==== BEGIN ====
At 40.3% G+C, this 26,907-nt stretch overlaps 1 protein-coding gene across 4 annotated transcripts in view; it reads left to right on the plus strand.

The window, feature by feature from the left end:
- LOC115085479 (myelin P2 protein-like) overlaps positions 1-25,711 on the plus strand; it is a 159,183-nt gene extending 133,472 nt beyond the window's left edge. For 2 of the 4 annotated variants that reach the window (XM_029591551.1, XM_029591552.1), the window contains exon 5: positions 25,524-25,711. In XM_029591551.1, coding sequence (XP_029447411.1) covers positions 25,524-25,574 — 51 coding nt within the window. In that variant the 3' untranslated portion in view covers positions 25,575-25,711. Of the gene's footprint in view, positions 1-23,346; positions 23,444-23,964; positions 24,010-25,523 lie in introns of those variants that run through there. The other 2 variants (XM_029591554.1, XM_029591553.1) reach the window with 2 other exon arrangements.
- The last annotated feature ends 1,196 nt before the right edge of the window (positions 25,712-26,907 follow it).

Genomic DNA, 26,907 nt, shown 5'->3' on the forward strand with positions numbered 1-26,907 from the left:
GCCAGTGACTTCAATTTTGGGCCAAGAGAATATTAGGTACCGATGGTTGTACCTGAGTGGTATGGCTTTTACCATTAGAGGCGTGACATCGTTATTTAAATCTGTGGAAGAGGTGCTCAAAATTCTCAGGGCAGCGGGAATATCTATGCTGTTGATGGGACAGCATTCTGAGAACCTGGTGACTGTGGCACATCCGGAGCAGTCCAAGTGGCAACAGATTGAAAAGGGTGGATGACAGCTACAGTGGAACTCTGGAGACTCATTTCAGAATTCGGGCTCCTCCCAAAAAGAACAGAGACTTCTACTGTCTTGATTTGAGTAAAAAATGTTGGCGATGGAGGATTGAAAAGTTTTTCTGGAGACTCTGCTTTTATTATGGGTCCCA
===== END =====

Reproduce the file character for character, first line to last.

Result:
At 40.3% G+C, this 26,907-nt stretch overlaps 1 protein-coding gene across 4 annotated transcripts in view; it reads left to right on the plus strand.

The window, feature by feature from the left end:
- LOC115085479 (myelin P2 protein-like) overlaps positions 1-25,711 on the plus strand; it is a 159,183-nt gene extending 133,472 nt beyond the window's left edge. For 2 of the 4 annotated variants that reach the window (XM_029591551.1, XM_029591552.1), the window contains exon 5: positions 25,524-25,711. In XM_029591551.1, coding sequence (XP_029447411.1) covers positions 25,524-25,574 — 51 coding nt within the window. In that variant the 3' untranslated portion in view covers positions 25,575-25,711. Of the gene's footprint in view, positions 1-23,346; positions 23,444-23,964; positions 24,010-25,523 lie in introns of those variants that run through there. The other 2 variants (XM_029591554.1, XM_029591553.1) reach the window with 2 other exon arrangements.
- The last annotated feature ends 1,196 nt before the right edge of the window (positions 25,712-26,907 follow it).

Genomic DNA, 26,907 nt, shown 5'->3' on the forward strand with positions numbered 1-26,907 from the left:
GCCAGTGACTTCAATTTTGGGCCAAGAGAATATTAGGTACCGATGGTTGTACCTGAGTGGTATGGCTTTTACCATTAGAGGCGTGACATCGTTATTTAAATCTGTGGAAGAGGTGCTCAAAATTCTCAGGGCAGCGGGAATATCTATGCTGTTGATGGGACAGCATTCTGAGAACCTGGTGACTGTGGCACATCCGGAGCAGTCCAAGTGGCAACAGATTGAAAAGGGTGGATGACAGCTACAGTGGAACTCTGGAGACTCATTTCAGAATTCGGGCTCCTCCCAAAAAGAACAGAGACTTCTACTGTCTTGATTTGAGTAAAAAATGTTGGCGATGGAGGATTGAAAAGTTTTTCTGGAGACTCTGCTTTTATTATGGGTCCCA